A year after the first atomic bomb was dropped on a city, John Hersey’s Hiroshima was published, detailing the horrors six ordinary Japanese citizens witnessed on the day and the days after Hiroshima’s bombing. American at the time had no remorse of the dropping of the atomic bomb, the majority approving the bombing due to the fact i helped bring an end to the war with Japan during World War II. Hersey wrote this book in an attempt to bring a negative view on the atomic bomb by showing the destruction of six innocent lives that were affected during that tragic situation.
With the use of imagery to establish pathos and a journalistic tone, Hersey creates a powerful documentation that leads one to rethink their view on Hiroshima.
To begin with, Hersey uses imagery and vivid language to establish pathos and show the suffering of the people of Hiroshima as well as the destruction and ruin of the city.
No detail is spared from the reader, no matter how disturbing or horrifying, so the audience’s emotions and sympathy is evoked. For example, the author describes a scene from where people who were fleeing the destroyed city. “The eyebrows of some were burned off and skin hung from their faces and hands. Others, because of the pain, held their arms up as if carrying something in both hands.
Some were vomiting as they walked. Many were naked or in shred of clothing. On some undressed bodies,the burns had made patterns of undershirt straps and suspenders and, on the skin of some women, the shapes of flowers they had on their kimonos” (Hersey 29).
In this passage, the audience is presented head on with the terrible aftermath of the bombing. While the graphic description may seem to evoke disgust at first, the descriptions make the people seem pitiful and in need of help. The audience is moved to sympathy after realizing how horrible the aftermath is for the people of Hiroshima. Another example of the the author using descriptive language is when he narrates Father Kleinsorge’s walk into the city.
“By now, he was accustomed to the terrible scene through which he walked on his way into the city; the large rice field . . . streaked with brown; the houses on the outskirts of the city, standing but decrepit, with broken windows and disheveled tiles; then quite suddenly, the beginnings of the four square miles of reddish-brown scar, where nearly everything had been buffeted down and burned; range on range of collapsed city blocks, with here and there a crude sign erected on a pile of ashes and tiles, naked trees and canted telephone poles . . . in the streets a macabre traffic – hundreds of crumpled bikes, shells of streetcars and automobiles, all halted in mid-motion” (Hersey 67). Hersey showcases the devastation of a city left by the bombing. The description of the destroyed city impacts the reader as they realize just how much has been lost. The audience’s sympathy and pity is evoked because the destruction of the city is massive and reminds them just how much Hiroshima has lost.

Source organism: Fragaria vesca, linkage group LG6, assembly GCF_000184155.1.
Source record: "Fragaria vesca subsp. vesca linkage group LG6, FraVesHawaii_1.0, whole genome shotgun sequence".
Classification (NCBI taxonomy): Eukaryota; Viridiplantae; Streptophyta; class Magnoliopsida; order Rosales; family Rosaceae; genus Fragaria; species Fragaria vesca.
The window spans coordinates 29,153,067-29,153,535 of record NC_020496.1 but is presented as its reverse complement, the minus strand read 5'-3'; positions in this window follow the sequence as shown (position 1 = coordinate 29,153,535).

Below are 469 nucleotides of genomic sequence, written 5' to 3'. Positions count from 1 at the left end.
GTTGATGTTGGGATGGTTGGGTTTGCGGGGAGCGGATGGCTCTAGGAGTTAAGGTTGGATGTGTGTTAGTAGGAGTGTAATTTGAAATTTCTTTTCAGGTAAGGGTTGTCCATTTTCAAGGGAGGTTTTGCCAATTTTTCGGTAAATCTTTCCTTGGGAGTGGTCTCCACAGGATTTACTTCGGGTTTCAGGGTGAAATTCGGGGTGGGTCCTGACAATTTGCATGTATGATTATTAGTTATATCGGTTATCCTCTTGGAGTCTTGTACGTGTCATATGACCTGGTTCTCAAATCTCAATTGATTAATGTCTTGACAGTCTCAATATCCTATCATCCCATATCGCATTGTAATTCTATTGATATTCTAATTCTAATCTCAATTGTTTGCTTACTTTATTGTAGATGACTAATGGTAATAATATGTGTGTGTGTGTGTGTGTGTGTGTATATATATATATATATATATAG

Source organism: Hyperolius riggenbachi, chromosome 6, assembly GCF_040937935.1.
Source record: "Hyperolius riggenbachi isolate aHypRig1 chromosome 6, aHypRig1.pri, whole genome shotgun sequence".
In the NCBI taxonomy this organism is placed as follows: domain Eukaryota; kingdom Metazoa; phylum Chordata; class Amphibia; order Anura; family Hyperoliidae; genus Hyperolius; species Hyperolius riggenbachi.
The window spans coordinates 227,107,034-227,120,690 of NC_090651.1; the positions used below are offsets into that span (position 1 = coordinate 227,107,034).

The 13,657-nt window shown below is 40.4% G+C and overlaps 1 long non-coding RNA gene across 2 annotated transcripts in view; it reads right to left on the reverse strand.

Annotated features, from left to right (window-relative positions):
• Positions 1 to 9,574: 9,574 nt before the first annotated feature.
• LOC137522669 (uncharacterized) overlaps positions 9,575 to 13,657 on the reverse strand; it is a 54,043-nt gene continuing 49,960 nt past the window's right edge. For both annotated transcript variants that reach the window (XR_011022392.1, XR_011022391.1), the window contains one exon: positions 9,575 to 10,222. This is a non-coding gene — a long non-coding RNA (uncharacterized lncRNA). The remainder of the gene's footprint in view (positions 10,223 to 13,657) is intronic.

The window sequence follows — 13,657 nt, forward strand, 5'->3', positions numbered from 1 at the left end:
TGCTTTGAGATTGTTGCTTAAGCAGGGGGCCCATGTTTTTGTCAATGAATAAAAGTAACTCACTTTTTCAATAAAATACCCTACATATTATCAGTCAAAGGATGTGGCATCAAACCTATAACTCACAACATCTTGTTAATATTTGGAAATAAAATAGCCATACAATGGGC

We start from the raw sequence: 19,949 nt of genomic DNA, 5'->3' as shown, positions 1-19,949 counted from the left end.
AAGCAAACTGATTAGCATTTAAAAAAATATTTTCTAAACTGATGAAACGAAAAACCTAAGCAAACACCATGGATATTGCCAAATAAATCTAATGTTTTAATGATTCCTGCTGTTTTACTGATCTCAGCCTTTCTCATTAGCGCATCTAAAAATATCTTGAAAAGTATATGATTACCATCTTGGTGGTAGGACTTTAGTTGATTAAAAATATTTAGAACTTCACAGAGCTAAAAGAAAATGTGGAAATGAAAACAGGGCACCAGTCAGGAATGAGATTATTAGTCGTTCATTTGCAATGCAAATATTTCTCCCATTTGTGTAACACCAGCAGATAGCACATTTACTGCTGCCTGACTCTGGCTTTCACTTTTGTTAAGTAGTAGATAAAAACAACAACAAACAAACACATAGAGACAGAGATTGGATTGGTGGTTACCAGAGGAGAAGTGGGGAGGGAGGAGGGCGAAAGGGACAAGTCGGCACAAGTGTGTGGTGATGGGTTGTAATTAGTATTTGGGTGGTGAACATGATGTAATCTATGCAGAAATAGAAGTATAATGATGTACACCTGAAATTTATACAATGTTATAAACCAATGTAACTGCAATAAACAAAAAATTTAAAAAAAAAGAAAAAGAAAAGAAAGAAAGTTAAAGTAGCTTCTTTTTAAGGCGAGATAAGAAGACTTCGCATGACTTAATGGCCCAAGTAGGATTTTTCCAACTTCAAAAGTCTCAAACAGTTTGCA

In addition to imagery, Hersey also uses a journalistic tone when describing the lives of ordinary people that were affected, mostly maintaining an objective tone throughout the text. The author mainly stick to the facts and records the situation instead of reacting to it. Hersey’s own opinions are excluded from the text, providing a work mostly free of bias for the reader to judge. As a result, the narrative of the six of survivors are able to be connected to in a more direct way without any subjectivity on the author’s part to influence the reader’s opinions.
For example, when recording a moment in which Father Kelinsorge tries to help a cold girl, Hersey writes “She began to shiver heavily, and again said it was cold. Father Kleinsorge borrowed a blanket from someone nearby and wrapped her up, but she shook more and more, and said again, ‘I am so cold’, and then she suddenly stopped shivering and was dead” (Hersey 45). By not going into his or Father Kleinsorge’s feelings about this shocking event, the author moves onto the next situation. The audience is left to consider the death for themselves and the the contrast between the flat tone and the horrible thing that just happened displays the situation in a more heart wrenching light. Another example in which Hersey employs a journalistic tone is when he describes some of the aftereffects of the bombing.
“He saw here were about twenty men, and they were all exactly in the same nightmarish state: their faces were wholly burned, their eye sockets were hollow, the fluid from their melted eyes had run down their cheeks” (Hersey 51). Hersey writes about eyeballs melting but still doesn’t display any horror or disgust. Due to the passage being devoid of any of the author’s own feelings, the reader is able to take in the passage and process the horror of the situation directly, which in turn causes them to be even more sympathetic towards Hiroshima’s plight.
In conclusion, with the use of imagery and an objective tone, John Hersey attempts to persuade his audience to adopt a negative view on the atomic bomb by evoking sympathy within the audience after reading about Hiroshima’s plight. By using vivid details as well as presenting the narratives with a journalistic tone, Hersey presents the stories of the six survivors in a more direct fashion and displays how tragic the situation was. After reading Hiroshima, the audience is definitely left to reconsider their view on the dropping of first nuclear bomb on the city of Hiroshima.